I would start by asking other people (who are good pet owners) which vet they go to. You could also ask nearby dog trainers, boarding kennels, and maybe even groomers for the name of a good vet.

If you can find a group practice, they may have more and better diagnostic equipment and specialists within the group, plus you can almost always get an appointment quickly if you're willing to see someone else in the group. The whole group would have access to your dogs medical records, which is helpful in an emergency situation.

I would rather take my dog to the vet and have a face to face conversation while the vet examines my dog. During the course of the examination, a conversation should be happening where we're both asking and answering each others questions. My vet gives me as much time as I need to ask questions and talk about symptoms, etc.

The drop off/ pick up arrangement is better for after the dog has already been diagnosed and is going to have surgery, a procedure, or something like that. I know it can be difficult to take off work to go to the vets, but maybe you could find a vet that has evening / week end hours. :flwr:

Bruce H
6th August 2006, 11:17 AM
My first thought is what "... history and knowledge she has with Caden"? Sounded like your vet spent almost no time with either of them, almost soulds like the MacDonalds of verterinary service. Yes, I think it's time to be looking for a different vet. Even if your vet was a good vet, if you have little or no confidence, then it's over because you will probably never completely trust her.

Do you have other vets in your area? I would suggest going in at your leisure and interviewing them, if only for a few minutes. And while it would be ideal if they saw other Cavaliers, you can always do a lot of research here on this board so you can "help" out the vet on some of the Cavalier-specific issues. There is an incredible wealth of information on this board.

Karlin
6th August 2006, 11:24 AM
I would call the regional cavalier club(s) (ACKCSC and/or CKCSC) and ask if they can recommend vets in your area. :thmbsup:

Alison_Leighfield
6th August 2006, 12:58 PM
Find another vet, and I think you should really read up about SM as well, not trying to frighten you here but it is very widespread in Cavaliers and the biting and scratching are symptoms that showed with my girls.

Ask to see a neurologist and take all the information that you can find with you, or perhaps your new/old vet might be more helpful if you shared the information with them also.

So many times it can be over looked as an allergy etc.

Alison, Wilts, U.k.

MishathePooh
6th August 2006, 01:49 PM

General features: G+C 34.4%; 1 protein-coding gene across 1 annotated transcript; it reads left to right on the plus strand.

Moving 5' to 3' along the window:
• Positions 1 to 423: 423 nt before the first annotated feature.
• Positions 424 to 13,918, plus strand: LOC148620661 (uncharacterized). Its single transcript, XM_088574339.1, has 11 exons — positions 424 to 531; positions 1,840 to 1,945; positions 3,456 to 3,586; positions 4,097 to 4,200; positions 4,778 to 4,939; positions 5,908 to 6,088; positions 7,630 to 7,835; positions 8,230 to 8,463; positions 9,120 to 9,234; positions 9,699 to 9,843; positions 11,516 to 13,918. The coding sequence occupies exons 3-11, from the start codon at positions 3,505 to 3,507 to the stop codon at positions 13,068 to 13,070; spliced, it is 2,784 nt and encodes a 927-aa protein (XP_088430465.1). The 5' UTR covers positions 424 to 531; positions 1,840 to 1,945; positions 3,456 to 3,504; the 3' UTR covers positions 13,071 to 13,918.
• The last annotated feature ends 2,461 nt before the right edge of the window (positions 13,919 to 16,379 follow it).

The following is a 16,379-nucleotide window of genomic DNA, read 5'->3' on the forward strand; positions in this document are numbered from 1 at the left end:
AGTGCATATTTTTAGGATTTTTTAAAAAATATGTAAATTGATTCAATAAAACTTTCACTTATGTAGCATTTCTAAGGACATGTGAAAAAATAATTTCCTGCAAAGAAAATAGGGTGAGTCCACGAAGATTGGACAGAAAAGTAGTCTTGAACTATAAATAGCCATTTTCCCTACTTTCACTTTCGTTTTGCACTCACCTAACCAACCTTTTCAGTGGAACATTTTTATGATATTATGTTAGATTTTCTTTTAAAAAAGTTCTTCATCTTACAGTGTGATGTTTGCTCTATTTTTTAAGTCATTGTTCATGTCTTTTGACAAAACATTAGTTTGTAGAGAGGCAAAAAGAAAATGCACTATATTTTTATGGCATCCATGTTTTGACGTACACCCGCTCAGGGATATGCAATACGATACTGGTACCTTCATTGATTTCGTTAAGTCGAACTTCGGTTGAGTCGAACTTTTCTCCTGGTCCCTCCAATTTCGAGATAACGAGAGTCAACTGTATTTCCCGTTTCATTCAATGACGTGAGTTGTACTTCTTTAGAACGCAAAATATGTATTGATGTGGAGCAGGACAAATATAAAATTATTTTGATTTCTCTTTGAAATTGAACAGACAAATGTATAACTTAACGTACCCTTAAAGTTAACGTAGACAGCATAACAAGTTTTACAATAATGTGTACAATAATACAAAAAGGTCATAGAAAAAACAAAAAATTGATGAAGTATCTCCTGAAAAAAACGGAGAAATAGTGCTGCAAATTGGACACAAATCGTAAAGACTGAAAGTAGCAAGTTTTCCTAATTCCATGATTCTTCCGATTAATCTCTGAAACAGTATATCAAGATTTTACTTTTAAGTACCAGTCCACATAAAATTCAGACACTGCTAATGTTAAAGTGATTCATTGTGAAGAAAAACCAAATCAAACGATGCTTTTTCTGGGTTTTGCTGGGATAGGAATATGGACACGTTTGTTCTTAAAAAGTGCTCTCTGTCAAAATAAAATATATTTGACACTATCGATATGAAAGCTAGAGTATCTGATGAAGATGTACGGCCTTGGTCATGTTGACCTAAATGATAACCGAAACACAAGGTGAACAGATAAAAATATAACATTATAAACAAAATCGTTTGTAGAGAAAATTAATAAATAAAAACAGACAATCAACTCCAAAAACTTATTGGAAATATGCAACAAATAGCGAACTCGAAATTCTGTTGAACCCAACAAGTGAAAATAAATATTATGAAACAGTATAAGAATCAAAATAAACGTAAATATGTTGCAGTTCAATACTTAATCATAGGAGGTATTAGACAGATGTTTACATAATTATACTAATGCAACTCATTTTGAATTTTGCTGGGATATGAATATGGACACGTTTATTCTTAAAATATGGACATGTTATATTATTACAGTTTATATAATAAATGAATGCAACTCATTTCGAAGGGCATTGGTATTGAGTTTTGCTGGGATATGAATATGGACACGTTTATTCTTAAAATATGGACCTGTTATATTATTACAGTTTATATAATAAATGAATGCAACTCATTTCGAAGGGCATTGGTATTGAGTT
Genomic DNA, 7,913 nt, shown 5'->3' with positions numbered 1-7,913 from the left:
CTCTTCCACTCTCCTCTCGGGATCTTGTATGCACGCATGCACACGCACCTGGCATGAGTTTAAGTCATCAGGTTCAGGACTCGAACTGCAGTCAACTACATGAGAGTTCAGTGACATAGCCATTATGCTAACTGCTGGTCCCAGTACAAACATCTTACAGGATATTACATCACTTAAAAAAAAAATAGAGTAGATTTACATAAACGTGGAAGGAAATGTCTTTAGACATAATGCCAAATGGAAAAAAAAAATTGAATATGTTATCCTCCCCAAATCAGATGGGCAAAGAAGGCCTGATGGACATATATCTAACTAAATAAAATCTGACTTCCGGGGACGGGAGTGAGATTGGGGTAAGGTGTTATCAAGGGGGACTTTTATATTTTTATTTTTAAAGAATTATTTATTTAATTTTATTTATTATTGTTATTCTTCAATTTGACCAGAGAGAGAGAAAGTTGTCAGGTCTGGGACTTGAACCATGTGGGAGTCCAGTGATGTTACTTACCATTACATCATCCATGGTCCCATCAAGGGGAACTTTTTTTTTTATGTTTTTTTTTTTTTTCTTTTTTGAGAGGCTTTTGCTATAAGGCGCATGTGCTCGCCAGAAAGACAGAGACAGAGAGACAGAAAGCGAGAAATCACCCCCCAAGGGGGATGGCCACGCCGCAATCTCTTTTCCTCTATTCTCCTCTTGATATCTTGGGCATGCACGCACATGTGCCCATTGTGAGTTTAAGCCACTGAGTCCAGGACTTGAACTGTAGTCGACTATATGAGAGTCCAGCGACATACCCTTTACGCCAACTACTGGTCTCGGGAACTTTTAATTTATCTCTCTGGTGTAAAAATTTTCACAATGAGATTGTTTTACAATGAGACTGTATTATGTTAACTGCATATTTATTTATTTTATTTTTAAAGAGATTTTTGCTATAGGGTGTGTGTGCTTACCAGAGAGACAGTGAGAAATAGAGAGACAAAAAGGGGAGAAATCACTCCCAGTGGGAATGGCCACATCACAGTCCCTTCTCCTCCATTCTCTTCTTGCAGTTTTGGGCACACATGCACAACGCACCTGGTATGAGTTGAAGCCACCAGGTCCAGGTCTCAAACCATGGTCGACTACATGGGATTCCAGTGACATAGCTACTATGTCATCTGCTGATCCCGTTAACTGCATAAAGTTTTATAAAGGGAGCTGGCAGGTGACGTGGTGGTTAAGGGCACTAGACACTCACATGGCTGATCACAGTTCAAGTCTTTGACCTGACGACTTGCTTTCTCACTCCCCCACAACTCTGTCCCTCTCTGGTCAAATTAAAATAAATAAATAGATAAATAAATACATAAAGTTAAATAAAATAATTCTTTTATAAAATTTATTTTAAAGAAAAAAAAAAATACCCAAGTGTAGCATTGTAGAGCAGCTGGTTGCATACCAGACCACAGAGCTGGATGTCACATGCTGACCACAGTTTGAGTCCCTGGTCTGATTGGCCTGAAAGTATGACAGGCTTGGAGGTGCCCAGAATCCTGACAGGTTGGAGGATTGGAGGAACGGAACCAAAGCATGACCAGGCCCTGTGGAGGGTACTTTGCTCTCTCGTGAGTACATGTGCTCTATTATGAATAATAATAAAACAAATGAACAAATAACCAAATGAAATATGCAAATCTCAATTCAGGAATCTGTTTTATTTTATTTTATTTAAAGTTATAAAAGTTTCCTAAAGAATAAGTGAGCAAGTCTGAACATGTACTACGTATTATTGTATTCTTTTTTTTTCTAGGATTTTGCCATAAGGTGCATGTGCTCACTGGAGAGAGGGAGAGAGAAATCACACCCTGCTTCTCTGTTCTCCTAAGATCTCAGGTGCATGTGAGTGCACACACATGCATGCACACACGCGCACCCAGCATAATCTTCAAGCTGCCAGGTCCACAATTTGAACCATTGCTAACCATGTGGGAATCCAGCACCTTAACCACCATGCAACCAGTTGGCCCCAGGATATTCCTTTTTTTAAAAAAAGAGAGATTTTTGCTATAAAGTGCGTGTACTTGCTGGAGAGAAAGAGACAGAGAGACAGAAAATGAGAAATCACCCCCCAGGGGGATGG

Have you tried looking up a holistic vet? The ones in my area are supposedly so much more personal with spending time with the people talking and the dogs listening. Also, my aunt's dog went a year or so before she figured out he was allergic to FRONTLINE! He had a lot of really bad scratchy skin problems. My sister's dog also has this problem along with a wheat allergy.

For holistic vets go to http://www.holisticvetlist.com/ and click on the big "Search Now" to find a vet near you. I would definitely call and talk to them to get a feel for the clinic before you decide to go. [/url]

danielle
8th August 2006, 01:01 AM
So much wonderful advice, thank you guys! I am definitely going to try another vet that is highly recommended by a colleague that is also associated with the doggie daycare that I take the boys to. We'll see how that goes but I'm also very interested in trying a holistic vet, thank you for the link Misha, I found one only half an hour away!

Bruce, the 3rd and current vet did spend a lot of time with Caden when he was sick. She took a personal interest in getting him well which was really touching.

The only other complaint I've had is how highly she recommended Science Diet. Jace's breeder asked what I fed Caden and frowned heavily on the Science diet because of the corn. I understand it is a matter of opinion to a certain extent but the breeder said she doesn't know a single breeder in the Atlanta area that approves of Science Diet and the vets get a kick back from it which is why they recommend it. I would rather they charge me more and tell me what is really the most healthy choice for my dogs, not what a big company pays them to.


It certainly could be a skin problem or a food allergy. I'm still new at this and unfortunately learning as we go, I just recently switched from the puppy to regular adult Chicken soup for the Dog Lover's soul food so perhaps Jace is not getting all that he should. I also give them fresh vegetables as treats -- usually green beans and blueberries are there favorites. What other supplements are recommended?

Bruce H
8th August 2006, 01:20 AM
I would second your breeders opinion of SD. And I also don't know of any breeder around here that would recommend it. We tell our puppy people that most any food recommended by the Whole Dog Journal is fine if they want to switch food.

Cathy Moon
8th August 2006, 02:09 AM
The only other complaint I've had is how highly she recommended Science Diet. Jace's breeder asked what I fed Caden and frowned heavily on the Science diet because of the corn. I understand it is a matter of opinion to a certain extent but the breeder said she doesn't know a single breeder in the Atlanta area that approves of Science Diet and the vets get a kick back from it which is why they recommend it. I would rather they charge me more and tell me what is really the most healthy choice for my dogs, not what a big company pays them to.

Hi Danielle, just wondering if the vet was recommending Hill's Science Diet, or was she recommending one of the Hill's prescription foods, like maybe one for dogs with severe allergies? Sometimes people think the vet is recommending a normal food and not a prescription food.

I would not want to feed my pups any Hill's, but if it was a prescription food your vet was recommending, you might want to look into the Royal Canin prescription diets, or something else.

My vet wanted to put India on Hill's prescription CD, and I didn't like the ingredients, so we both researched and compromised on feeding her Evo canned 95% beef, to help adjust India's acidity.

I'm just sharing this info in case another vet recommends Hill's food to you. :flwr: